Hello everyone,


I feel like not enough people go outside. I mean I know I don’t go outside enough, despite the fact that I’m writing this in the meadow during my lunch break. Seriously, we get cooped up inside our living spaces that we forget that there’s a beautiful world right outside our doors. Sure, some people live in the industrial bedrocks of society, and if they go outside they are lucky to see trees at all, but most of use have access to parks and what not. Yet we still stay inside. Why is that?

My first hypothesis for why people stay inside is because it feels safe. We are innately programed for survival. It makes sense that we would want to stay safe by hiding inside something that is, essentially, impenetrable to dangerous animals. It also secures us with clean(er) air. I live in the L.A. area, which is known for being mediocre in terms of air quality. Certainly there have been strides forward, but we still have quite a ways to go before we are actually healthy.

Still, I would think that, with the lack of vitamin D absorbed from the sunlight, people would venture outside more. Not enough people go on walks anymore. I was out on a run yesterday, in the unexpected rain that we California’s have no idea how to cope with, and I saw an older couple walking with their dog. They were just chatting, bundled up appropriately for the weather, and enjoying their free time together. Why don’t more people do that? I think it’s because we have become anti-social with our segregated housing. We are pressured to be independent beings, which pressures us to have individual houses with individual rooms. Sure, privacy is important, but if we justify locking ourselves away with that, then we end up accepting our hideaways as a social norm. That’s not good.

Isolation leads to depression. Which is, simply put, bad. Our brains are wired for social interactions—we like to work together. But we have tricked ourselves into being separated. Which is simple and understandable when we live in a world that rewards us for our individuality. Maybe it’s just a romantic concept, but I think we should be excited to go out and talk to people. It’s an opportunity to make new, valuable connections. Which is ironic, since I often seclude myself due to my stringent requirements in life. I have no doubt it is harder to do in practice. I know the group I am currently next to, who have been chatting non stop about “girls” and “being that guy,” are a bit intimidating. They get along so well, and I am just awkward. Yet it is important to be willing to rise up and face these challenges. And it starts with going outside.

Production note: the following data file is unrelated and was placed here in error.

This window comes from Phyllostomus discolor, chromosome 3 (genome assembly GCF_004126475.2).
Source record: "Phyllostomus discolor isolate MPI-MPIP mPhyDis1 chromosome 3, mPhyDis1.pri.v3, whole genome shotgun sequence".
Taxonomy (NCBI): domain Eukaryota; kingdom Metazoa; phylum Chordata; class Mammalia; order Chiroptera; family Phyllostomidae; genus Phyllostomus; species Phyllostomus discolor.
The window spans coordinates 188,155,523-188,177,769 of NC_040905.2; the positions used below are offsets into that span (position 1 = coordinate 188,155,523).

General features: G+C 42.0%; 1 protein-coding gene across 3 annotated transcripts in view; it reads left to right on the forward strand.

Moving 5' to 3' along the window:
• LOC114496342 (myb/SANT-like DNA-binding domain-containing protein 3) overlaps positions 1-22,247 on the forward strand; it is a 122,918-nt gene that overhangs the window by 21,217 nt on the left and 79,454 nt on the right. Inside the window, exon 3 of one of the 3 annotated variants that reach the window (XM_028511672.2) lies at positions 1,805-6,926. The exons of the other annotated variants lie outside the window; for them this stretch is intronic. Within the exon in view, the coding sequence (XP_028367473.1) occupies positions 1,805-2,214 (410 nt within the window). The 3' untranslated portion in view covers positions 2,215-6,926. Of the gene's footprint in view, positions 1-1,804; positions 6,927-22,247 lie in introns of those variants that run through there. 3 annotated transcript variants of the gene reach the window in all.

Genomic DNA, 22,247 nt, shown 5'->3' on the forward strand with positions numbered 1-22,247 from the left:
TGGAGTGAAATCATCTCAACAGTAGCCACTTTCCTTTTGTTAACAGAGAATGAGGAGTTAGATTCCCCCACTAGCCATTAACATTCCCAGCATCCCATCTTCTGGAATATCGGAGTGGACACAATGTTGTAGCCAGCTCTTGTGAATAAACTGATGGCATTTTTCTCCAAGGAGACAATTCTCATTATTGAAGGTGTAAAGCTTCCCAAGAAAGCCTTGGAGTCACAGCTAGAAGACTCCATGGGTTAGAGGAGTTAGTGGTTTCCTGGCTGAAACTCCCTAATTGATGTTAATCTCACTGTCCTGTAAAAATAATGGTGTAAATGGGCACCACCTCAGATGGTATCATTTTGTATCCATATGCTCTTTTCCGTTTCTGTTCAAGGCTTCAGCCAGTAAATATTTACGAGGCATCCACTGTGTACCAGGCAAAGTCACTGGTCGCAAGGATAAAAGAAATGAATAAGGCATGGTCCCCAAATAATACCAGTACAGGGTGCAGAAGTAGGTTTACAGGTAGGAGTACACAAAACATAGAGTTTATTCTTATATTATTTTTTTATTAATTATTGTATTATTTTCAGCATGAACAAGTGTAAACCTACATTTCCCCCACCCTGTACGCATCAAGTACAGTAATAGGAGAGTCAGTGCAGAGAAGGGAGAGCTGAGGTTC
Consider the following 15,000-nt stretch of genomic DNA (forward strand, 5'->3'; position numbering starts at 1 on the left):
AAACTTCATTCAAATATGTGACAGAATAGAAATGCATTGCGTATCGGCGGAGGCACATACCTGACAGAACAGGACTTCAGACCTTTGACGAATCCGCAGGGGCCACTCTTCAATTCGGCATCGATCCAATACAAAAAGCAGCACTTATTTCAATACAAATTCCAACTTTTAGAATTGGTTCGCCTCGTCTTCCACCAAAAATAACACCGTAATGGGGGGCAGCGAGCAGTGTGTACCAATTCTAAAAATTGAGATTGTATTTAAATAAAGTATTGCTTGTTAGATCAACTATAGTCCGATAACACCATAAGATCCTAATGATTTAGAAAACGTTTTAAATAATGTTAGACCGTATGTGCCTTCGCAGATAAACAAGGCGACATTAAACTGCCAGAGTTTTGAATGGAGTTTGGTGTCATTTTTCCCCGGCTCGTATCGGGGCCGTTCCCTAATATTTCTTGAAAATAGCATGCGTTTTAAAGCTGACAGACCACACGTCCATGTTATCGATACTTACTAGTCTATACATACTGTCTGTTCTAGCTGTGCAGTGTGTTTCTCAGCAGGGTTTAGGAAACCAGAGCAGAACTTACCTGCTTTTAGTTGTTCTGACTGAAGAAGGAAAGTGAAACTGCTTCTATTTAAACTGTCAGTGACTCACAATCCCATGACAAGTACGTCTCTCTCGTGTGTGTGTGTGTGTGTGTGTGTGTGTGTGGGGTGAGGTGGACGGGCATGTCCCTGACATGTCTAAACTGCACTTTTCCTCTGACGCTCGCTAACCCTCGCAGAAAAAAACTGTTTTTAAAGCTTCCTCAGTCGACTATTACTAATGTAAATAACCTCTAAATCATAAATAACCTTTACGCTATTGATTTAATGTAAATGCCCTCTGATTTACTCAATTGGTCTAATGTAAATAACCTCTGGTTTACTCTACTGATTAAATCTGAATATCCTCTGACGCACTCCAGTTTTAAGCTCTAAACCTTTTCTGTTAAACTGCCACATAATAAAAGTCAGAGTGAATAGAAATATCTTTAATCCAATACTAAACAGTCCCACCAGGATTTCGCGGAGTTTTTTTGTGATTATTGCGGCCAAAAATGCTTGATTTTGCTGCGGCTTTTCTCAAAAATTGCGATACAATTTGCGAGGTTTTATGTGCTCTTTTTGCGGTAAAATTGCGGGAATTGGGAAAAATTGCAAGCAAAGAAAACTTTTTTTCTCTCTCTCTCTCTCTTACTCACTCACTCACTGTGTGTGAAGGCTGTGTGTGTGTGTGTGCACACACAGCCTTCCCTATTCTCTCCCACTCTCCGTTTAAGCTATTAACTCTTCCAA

So take a walk, read in a park, take a nap on a bench. Eat outside at a restaurant. There’s a beautiful world at your fingertips. And even if it isn’t right in front of you, you can go find it. Or better yet, you can make it.


One thought on “GO OUTSIDE

  1. When people look back in their life and reflect on the most memorable, enjoyable, positive experiences during childhood, they most often describe times when they were outdoors; hiking a mountain, swimming in a lake, camping, observing a rainbow or stars in the sky OR just P-L-A-Y-I-N-G in nature! The great outdoors is filled with open-ended experiences to rejuvenate our energy and replenish the soul.


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